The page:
Think back to the last time you had dinner out with a group of friends. Now reflect on your last dinner at a restaurant that serves food with origins in another country. I hope you’re smiling, because what I experienced at dinner tonight had me laughing out loud, a capital LOL.

My sweetheart’s bosses invited several employees out to dinner and I was asked to join them. I arrived at the Mexican restaurant before everyone else, so I went in to get a table for six. I sent a text indicating where the table was located, and got a text back saying there would now be NINE people. I spoke with the server indicating that I would need a larger table. She didn’t speak English very well, so the manager translated my request.

When the rest of the party arrived, the same kind server came and took our orders. Again she struggled with understanding our words so we pointed at the menu to explain our requests. Everyone was patient as she worked to understand what we were saying. Keep in mind, the table had people from AL, KY, NY and TN giving the server a variety of accents to interpret.

It seems that our efforts to communicate were unsuccessful, because when dinner arrived…well let’s just say it was interesting. My meal of one plate of chicken, rice, and cheese with a side of queso and an extra empty plate (so I could split my dinner) arrived as TWO chicken and rice plates, one swimming in queso. Three beef tacos arrived as a cheese quesadilla, chicken chimichanga, and a small chicken taco salad with no lettuce. Two guests had to reorder, because the kitchen didn’t prepare their meal. They ordered ONE beef fajita meal and an extra plate so they could share. Yep, you guessed it. TWO hot, steaming plates of fajitas arrived minutes later.

Now I work in an environment where many languages are spoken and it is my responsibility to help my guests understand what I am saying. Tonight, all off my attempts to clearly communicate fell flat. I felt really bad for the server until I realized that she had no idea of the communication errors.

As the dinner progressed, the kind server worked hard to fill our requests for additional beverages and extra plates. I couldn’t help but laugh as the server smiled when she delivered her interpretation of what we had requested. One woman asked for a to-go cup of sweet tea and was delivered a to-go box for food. At that point, all of my polite table manners left, and I laughed so hard that food almost came out my nose. I even wondered to myself if the server was just messing with us, if so, she got us good. Thankfully all of the people at the table accepted their incorrect orders in good humor.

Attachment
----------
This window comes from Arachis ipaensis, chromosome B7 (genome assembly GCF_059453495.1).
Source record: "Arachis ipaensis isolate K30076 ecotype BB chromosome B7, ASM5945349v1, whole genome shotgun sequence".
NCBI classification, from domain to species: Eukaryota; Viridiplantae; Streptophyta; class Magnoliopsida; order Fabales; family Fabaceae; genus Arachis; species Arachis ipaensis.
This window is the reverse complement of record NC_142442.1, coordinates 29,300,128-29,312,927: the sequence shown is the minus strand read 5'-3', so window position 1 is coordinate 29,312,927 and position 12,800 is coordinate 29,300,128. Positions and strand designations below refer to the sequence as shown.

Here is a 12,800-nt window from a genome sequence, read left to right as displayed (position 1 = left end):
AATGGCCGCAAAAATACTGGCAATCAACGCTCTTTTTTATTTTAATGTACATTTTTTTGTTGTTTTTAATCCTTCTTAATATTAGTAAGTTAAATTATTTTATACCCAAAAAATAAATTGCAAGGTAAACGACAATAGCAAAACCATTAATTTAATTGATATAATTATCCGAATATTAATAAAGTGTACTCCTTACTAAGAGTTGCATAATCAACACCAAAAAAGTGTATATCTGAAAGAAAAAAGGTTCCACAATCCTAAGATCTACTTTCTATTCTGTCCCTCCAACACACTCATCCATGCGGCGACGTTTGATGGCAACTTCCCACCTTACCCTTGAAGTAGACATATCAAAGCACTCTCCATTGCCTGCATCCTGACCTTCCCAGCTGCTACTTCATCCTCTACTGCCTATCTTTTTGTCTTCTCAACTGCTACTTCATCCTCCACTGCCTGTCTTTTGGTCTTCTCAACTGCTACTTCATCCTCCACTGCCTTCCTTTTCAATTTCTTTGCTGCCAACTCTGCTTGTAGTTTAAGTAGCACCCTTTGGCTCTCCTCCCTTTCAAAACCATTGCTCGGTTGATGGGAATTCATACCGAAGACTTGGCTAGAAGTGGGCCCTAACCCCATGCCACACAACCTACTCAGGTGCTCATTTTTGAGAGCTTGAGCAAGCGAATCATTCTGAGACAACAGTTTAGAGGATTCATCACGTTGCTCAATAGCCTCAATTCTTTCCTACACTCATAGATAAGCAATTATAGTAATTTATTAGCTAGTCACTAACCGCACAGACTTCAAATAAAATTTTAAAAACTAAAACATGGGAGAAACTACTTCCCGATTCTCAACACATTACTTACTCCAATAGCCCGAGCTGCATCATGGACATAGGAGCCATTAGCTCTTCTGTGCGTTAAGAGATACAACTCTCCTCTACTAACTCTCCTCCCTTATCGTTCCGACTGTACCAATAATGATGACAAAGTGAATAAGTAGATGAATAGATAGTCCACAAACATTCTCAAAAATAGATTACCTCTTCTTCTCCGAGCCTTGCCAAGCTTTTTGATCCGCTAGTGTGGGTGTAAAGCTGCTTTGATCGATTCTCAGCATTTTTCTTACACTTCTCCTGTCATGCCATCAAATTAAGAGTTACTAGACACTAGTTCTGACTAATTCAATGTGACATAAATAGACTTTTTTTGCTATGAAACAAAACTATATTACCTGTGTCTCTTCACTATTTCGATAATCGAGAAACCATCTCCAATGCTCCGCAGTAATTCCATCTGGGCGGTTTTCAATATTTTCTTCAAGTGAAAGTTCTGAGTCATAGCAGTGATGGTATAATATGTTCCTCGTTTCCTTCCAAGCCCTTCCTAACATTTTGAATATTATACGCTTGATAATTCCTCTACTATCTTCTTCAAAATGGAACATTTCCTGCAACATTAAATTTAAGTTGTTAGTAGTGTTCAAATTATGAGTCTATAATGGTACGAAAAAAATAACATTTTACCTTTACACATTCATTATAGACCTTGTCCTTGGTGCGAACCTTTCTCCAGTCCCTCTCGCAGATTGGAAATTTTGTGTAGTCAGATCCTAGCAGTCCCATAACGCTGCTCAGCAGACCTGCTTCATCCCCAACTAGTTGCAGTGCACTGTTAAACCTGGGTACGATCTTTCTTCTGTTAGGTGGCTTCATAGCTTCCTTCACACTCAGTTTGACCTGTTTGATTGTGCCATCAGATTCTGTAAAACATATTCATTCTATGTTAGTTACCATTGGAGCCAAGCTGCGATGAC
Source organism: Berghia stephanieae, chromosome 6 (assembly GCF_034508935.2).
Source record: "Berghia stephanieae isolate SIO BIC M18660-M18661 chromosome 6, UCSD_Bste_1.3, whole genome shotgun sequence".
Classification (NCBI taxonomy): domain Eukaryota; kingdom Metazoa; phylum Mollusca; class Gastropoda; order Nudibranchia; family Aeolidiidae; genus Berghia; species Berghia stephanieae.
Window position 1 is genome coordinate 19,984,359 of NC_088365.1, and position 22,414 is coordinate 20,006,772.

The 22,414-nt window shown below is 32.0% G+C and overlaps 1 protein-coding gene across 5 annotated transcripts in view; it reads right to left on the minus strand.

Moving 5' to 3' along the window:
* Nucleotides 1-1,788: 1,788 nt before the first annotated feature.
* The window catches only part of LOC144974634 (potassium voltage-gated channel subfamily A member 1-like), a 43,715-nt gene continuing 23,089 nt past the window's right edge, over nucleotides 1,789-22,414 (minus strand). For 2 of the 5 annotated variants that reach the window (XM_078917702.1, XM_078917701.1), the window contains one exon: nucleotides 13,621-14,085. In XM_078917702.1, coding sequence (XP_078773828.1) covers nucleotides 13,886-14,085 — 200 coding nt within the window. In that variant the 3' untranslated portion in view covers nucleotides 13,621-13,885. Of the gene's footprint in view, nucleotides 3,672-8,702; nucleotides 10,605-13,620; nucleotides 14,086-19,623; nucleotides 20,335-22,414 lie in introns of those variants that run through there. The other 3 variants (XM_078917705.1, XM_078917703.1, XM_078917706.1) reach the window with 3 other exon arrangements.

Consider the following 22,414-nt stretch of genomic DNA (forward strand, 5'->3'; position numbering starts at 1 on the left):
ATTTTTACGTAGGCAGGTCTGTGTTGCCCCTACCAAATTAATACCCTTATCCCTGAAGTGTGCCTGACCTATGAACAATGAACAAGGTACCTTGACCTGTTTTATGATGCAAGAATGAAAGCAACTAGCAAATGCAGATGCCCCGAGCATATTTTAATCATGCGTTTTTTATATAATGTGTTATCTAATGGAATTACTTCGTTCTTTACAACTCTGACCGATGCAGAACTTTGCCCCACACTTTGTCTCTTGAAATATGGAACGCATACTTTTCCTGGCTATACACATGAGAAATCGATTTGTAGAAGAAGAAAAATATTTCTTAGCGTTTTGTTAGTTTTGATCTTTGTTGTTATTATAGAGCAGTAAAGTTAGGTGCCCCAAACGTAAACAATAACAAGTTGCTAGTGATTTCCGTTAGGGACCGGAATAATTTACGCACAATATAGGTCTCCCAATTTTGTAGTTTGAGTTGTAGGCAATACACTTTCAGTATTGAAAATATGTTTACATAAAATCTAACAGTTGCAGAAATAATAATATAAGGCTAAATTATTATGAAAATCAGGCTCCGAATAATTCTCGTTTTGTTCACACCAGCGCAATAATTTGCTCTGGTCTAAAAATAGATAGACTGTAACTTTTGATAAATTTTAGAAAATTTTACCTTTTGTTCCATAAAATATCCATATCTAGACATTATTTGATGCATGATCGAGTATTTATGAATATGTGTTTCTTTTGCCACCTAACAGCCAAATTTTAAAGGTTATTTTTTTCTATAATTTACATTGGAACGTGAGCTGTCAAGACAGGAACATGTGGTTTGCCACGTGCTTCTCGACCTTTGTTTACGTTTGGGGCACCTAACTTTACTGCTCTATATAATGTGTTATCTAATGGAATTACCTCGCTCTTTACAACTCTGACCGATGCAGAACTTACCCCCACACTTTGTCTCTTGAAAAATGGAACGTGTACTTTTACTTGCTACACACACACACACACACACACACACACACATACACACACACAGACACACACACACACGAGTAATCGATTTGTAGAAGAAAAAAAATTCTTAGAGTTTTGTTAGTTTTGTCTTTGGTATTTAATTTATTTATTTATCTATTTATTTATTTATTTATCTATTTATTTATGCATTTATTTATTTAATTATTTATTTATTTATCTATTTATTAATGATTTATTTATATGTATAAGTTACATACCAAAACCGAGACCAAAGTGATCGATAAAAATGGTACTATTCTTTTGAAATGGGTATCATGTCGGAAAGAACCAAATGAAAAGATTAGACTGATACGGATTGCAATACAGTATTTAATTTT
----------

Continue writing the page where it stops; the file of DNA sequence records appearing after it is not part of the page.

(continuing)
When the bill arrived, the table discussed if we should pay for what was served or what we had ordered. Pay for one plate of fajitas or two? That is a big difference in the bill and the tip. I thought back over the funny meal and laughed to myself as I imagined the woman drinking her sweet tea from a to-go food box.

I have eaten dinners out with many people over my lifetime. Dinner with this group of people made my heart warm. No one complained to the manager or berated the server. They enjoyed each other’s company, laughed at the comedy of errors, and ate the tasty food.

Tinkering With Success is about becoming a better version of oneself. Tonight I saw kindness, understanding, and humor when the guests honestly had a reason to be upset. Laughter among friends makes even the most frustrating situations an enjoyable experience. So the next time you are faced with a language barrier, look for the humor, and then find a way to communicate. Kindness always wins.